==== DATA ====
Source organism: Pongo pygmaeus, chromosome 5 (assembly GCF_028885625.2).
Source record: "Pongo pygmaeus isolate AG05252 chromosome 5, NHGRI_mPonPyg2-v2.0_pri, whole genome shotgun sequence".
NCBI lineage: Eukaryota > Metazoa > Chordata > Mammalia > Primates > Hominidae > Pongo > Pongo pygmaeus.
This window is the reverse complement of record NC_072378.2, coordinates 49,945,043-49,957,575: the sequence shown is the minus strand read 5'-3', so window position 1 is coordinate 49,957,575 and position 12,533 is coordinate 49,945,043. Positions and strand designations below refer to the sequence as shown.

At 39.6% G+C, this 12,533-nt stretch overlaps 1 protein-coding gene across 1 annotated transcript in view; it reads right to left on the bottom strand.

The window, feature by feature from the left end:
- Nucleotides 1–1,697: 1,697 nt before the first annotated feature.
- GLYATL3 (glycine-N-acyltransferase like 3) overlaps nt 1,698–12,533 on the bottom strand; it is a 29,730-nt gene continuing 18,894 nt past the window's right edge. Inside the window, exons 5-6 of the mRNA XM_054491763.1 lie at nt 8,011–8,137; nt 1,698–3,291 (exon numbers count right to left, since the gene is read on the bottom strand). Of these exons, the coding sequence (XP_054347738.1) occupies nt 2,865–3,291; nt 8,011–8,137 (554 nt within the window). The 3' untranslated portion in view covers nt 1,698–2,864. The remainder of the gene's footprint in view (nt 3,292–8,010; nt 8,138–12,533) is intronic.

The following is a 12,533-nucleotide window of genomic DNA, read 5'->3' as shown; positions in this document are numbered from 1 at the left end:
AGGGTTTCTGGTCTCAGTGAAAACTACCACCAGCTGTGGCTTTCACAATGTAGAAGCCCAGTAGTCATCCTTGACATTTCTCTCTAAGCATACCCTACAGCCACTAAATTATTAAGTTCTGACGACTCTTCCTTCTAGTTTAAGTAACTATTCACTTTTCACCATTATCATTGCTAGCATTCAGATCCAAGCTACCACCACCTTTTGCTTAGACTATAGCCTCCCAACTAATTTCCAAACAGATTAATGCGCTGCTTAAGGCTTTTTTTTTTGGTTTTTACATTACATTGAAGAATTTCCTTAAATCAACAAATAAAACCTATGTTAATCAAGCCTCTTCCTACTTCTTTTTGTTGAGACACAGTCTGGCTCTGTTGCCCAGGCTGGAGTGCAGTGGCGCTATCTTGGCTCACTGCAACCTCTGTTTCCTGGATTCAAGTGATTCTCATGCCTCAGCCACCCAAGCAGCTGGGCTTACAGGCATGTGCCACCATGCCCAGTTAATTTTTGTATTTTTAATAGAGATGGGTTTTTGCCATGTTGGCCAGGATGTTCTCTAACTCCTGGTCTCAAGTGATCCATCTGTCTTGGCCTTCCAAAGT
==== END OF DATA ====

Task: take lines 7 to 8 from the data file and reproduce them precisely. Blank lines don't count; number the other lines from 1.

- Nucleotides 1–1,697: 1,697 nt before the first annotated feature.
- GLYATL3 (glycine-N-acyltransferase like 3) overlaps nt 1,698–12,533 on the bottom strand; it is a 29,730-nt gene continuing 18,894 nt past the window's right edge. Inside the window, exons 5-6 of the mRNA XM_054491763.1 lie at nt 8,011–8,137; nt 1,698–3,291 (exon numbers count right to left, since the gene is read on the bottom strand). Of these exons, the coding sequence (XP_054347738.1) occupies nt 2,865–3,291; nt 8,011–8,137 (554 nt within the window). The 3' untranslated portion in view covers nt 1,698–2,864. The remainder of the gene's footprint in view (nt 3,292–8,010; nt 8,138–12,533) is intronic.